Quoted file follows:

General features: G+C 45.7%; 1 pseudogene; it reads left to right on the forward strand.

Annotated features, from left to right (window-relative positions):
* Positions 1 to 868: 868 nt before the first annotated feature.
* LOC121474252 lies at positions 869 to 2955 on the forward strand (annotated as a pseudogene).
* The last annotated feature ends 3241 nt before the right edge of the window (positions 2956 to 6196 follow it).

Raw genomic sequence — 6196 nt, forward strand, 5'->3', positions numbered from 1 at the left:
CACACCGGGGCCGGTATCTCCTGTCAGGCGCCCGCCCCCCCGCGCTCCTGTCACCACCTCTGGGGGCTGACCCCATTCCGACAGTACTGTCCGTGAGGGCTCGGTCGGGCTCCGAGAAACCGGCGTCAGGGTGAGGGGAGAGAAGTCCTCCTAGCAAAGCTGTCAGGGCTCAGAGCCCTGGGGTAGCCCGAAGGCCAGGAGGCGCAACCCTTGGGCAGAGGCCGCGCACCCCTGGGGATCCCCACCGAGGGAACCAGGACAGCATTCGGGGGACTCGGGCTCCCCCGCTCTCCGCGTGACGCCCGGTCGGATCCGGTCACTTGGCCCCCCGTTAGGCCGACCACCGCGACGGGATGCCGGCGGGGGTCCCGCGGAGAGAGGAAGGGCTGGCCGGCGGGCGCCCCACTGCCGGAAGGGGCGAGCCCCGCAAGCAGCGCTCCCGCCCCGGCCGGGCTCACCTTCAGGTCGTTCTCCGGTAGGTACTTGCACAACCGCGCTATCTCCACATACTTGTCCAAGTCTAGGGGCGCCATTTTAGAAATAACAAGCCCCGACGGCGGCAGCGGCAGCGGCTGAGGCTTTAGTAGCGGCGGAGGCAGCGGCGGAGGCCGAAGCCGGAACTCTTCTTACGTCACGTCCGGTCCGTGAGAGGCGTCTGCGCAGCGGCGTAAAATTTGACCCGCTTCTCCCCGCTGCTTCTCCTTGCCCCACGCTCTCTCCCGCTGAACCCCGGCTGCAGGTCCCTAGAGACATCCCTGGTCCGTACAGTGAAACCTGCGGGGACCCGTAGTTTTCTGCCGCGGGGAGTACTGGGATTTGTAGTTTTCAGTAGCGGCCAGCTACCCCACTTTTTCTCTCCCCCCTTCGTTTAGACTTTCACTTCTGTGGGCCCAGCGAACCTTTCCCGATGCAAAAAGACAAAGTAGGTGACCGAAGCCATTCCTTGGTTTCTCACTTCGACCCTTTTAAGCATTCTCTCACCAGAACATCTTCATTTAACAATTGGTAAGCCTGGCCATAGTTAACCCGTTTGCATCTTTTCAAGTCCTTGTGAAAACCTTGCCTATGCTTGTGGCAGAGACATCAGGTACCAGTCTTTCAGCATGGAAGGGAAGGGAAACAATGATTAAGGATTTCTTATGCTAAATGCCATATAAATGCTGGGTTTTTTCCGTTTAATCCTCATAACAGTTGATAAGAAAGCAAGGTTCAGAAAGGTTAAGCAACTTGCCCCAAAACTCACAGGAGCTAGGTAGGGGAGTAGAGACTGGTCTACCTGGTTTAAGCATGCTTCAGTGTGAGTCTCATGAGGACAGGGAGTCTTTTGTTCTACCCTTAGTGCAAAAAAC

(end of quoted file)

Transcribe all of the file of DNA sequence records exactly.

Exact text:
General features: G+C 45.7%; 1 pseudogene; it reads left to right on the forward strand.

Annotated features, from left to right (window-relative positions):
* Positions 1 to 868: 868 nt before the first annotated feature.
* LOC121474252 lies at positions 869 to 2955 on the forward strand (annotated as a pseudogene).
* The last annotated feature ends 3241 nt before the right edge of the window (positions 2956 to 6196 follow it).

Raw genomic sequence — 6196 nt, forward strand, 5'->3', positions numbered from 1 at the left:
CACACCGGGGCCGGTATCTCCTGTCAGGCGCCCGCCCCCCCGCGCTCCTGTCACCACCTCTGGGGGCTGACCCCATTCCGACAGTACTGTCCGTGAGGGCTCGGTCGGGCTCCGAGAAACCGGCGTCAGGGTGAGGGGAGAGAAGTCCTCCTAGCAAAGCTGTCAGGGCTCAGAGCCCTGGGGTAGCCCGAAGGCCAGGAGGCGCAACCCTTGGGCAGAGGCCGCGCACCCCTGGGGATCCCCACCGAGGGAACCAGGACAGCATTCGGGGGACTCGGGCTCCCCCGCTCTCCGCGTGACGCCCGGTCGGATCCGGTCACTTGGCCCCCCGTTAGGCCGACCACCGCGACGGGATGCCGGCGGGGGTCCCGCGGAGAGAGGAAGGGCTGGCCGGCGGGCGCCCCACTGCCGGAAGGGGCGAGCCCCGCAAGCAGCGCTCCCGCCCCGGCCGGGCTCACCTTCAGGTCGTTCTCCGGTAGGTACTTGCACAACCGCGCTATCTCCACATACTTGTCCAAGTCTAGGGGCGCCATTTTAGAAATAACAAGCCCCGACGGCGGCAGCGGCAGCGGCTGAGGCTTTAGTAGCGGCGGAGGCAGCGGCGGAGGCCGAAGCCGGAACTCTTCTTACGTCACGTCCGGTCCGTGAGAGGCGTCTGCGCAGCGGCGTAAAATTTGACCCGCTTCTCCCCGCTGCTTCTCCTTGCCCCACGCTCTCTCCCGCTGAACCCCGGCTGCAGGTCCCTAGAGACATCCCTGGTCCGTACAGTGAAACCTGCGGGGACCCGTAGTTTTCTGCCGCGGGGAGTACTGGGATTTGTAGTTTTCAGTAGCGGCCAGCTACCCCACTTTTTCTCTCCCCCCTTCGTTTAGACTTTCACTTCTGTGGGCCCAGCGAACCTTTCCCGATGCAAAAAGACAAAGTAGGTGACCGAAGCCATTCCTTGGTTTCTCACTTCGACCCTTTTAAGCATTCTCTCACCAGAACATCTTCATTTAACAATTGGTAAGCCTGGCCATAGTTAACCCGTTTGCATCTTTTCAAGTCCTTGTGAAAACCTTGCCTATGCTTGTGGCAGAGACATCAGGTACCAGTCTTTCAGCATGGAAGGGAAGGGAAACAATGATTAAGGATTTCTTATGCTAAATGCCATATAAATGCTGGGTTTTTTCCGTTTAATCCTCATAACAGTTGATAAGAAAGCAAGGTTCAGAAAGGTTAAGCAACTTGCCCCAAAACTCACAGGAGCTAGGTAGGGGAGTAGAGACTGGTCTACCTGGTTTAAGCATGCTTCAGTGTGAGTCTCATGAGGACAGGGAGTCTTTTGTTCTACCCTTAGTGCAAAAAAC